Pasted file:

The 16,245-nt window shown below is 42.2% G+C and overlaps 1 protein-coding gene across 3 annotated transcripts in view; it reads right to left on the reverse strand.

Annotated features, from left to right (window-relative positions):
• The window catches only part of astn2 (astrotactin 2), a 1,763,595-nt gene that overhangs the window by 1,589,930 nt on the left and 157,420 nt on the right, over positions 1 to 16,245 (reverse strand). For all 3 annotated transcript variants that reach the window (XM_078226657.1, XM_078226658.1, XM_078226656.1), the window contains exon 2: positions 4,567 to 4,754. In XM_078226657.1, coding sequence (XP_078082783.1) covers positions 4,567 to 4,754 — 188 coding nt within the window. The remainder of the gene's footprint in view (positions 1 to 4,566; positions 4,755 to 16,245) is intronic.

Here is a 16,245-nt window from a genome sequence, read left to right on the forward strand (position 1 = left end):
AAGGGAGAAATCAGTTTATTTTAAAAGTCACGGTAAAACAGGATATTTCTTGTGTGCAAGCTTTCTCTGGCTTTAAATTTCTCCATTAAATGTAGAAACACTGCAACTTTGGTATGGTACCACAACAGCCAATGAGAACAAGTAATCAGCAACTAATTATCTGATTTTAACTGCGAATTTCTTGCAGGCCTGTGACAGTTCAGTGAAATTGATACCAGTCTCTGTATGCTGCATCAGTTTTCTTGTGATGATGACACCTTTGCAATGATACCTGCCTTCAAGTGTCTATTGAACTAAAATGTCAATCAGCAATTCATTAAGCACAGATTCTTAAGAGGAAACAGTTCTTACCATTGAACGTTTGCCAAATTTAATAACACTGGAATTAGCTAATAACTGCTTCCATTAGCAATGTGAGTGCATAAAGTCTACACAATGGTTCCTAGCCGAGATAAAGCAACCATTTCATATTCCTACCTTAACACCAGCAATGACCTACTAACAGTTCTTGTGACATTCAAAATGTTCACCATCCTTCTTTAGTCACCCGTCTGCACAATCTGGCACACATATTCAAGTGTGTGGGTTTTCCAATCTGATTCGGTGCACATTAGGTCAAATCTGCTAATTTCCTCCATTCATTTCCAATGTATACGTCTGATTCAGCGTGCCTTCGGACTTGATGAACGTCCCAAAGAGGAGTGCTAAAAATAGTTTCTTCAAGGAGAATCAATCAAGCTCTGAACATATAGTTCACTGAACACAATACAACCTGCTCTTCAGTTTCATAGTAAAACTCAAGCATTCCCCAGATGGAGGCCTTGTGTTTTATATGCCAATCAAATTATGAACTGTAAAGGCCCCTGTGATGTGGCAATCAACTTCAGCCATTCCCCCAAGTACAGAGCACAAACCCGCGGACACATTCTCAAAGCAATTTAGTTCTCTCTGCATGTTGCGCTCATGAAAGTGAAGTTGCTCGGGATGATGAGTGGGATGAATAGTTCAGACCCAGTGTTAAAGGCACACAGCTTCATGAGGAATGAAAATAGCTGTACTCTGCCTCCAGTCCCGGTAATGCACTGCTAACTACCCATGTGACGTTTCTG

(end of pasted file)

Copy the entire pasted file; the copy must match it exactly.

The 16,245-nt window shown below is 42.2% G+C and overlaps 1 protein-coding gene across 3 annotated transcripts in view; it reads right to left on the reverse strand.

Annotated features, from left to right (window-relative positions):
• The window catches only part of astn2 (astrotactin 2), a 1,763,595-nt gene that overhangs the window by 1,589,930 nt on the left and 157,420 nt on the right, over positions 1 to 16,245 (reverse strand). For all 3 annotated transcript variants that reach the window (XM_078226657.1, XM_078226658.1, XM_078226656.1), the window contains exon 2: positions 4,567 to 4,754. In XM_078226657.1, coding sequence (XP_078082783.1) covers positions 4,567 to 4,754 — 188 coding nt within the window. The remainder of the gene's footprint in view (positions 1 to 4,566; positions 4,755 to 16,245) is intronic.

Here is a 16,245-nt window from a genome sequence, read left to right on the forward strand (position 1 = left end):
AAGGGAGAAATCAGTTTATTTTAAAAGTCACGGTAAAACAGGATATTTCTTGTGTGCAAGCTTTCTCTGGCTTTAAATTTCTCCATTAAATGTAGAAACACTGCAACTTTGGTATGGTACCACAACAGCCAATGAGAACAAGTAATCAGCAACTAATTATCTGATTTTAACTGCGAATTTCTTGCAGGCCTGTGACAGTTCAGTGAAATTGATACCAGTCTCTGTATGCTGCATCAGTTTTCTTGTGATGATGACACCTTTGCAATGATACCTGCCTTCAAGTGTCTATTGAACTAAAATGTCAATCAGCAATTCATTAAGCACAGATTCTTAAGAGGAAACAGTTCTTACCATTGAACGTTTGCCAAATTTAATAACACTGGAATTAGCTAATAACTGCTTCCATTAGCAATGTGAGTGCATAAAGTCTACACAATGGTTCCTAGCCGAGATAAAGCAACCATTTCATATTCCTACCTTAACACCAGCAATGACCTACTAACAGTTCTTGTGACATTCAAAATGTTCACCATCCTTCTTTAGTCACCCGTCTGCACAATCTGGCACACATATTCAAGTGTGTGGGTTTTCCAATCTGATTCGGTGCACATTAGGTCAAATCTGCTAATTTCCTCCATTCATTTCCAATGTATACGTCTGATTCAGCGTGCCTTCGGACTTGATGAACGTCCCAAAGAGGAGTGCTAAAAATAGTTTCTTCAAGGAGAATCAATCAAGCTCTGAACATATAGTTCACTGAACACAATACAACCTGCTCTTCAGTTTCATAGTAAAACTCAAGCATTCCCCAGATGGAGGCCTTGTGTTTTATATGCCAATCAAATTATGAACTGTAAAGGCCCCTGTGATGTGGCAATCAACTTCAGCCATTCCCCCAAGTACAGAGCACAAACCCGCGGACACATTCTCAAAGCAATTTAGTTCTCTCTGCATGTTGCGCTCATGAAAGTGAAGTTGCTCGGGATGATGAGTGGGATGAATAGTTCAGACCCAGTGTTAAAGGCACACAGCTTCATGAGGAATGAAAATAGCTGTACTCTGCCTCCAGTCCCGGTAATGCACTGCTAACTACCCATGTGACGTTTCTG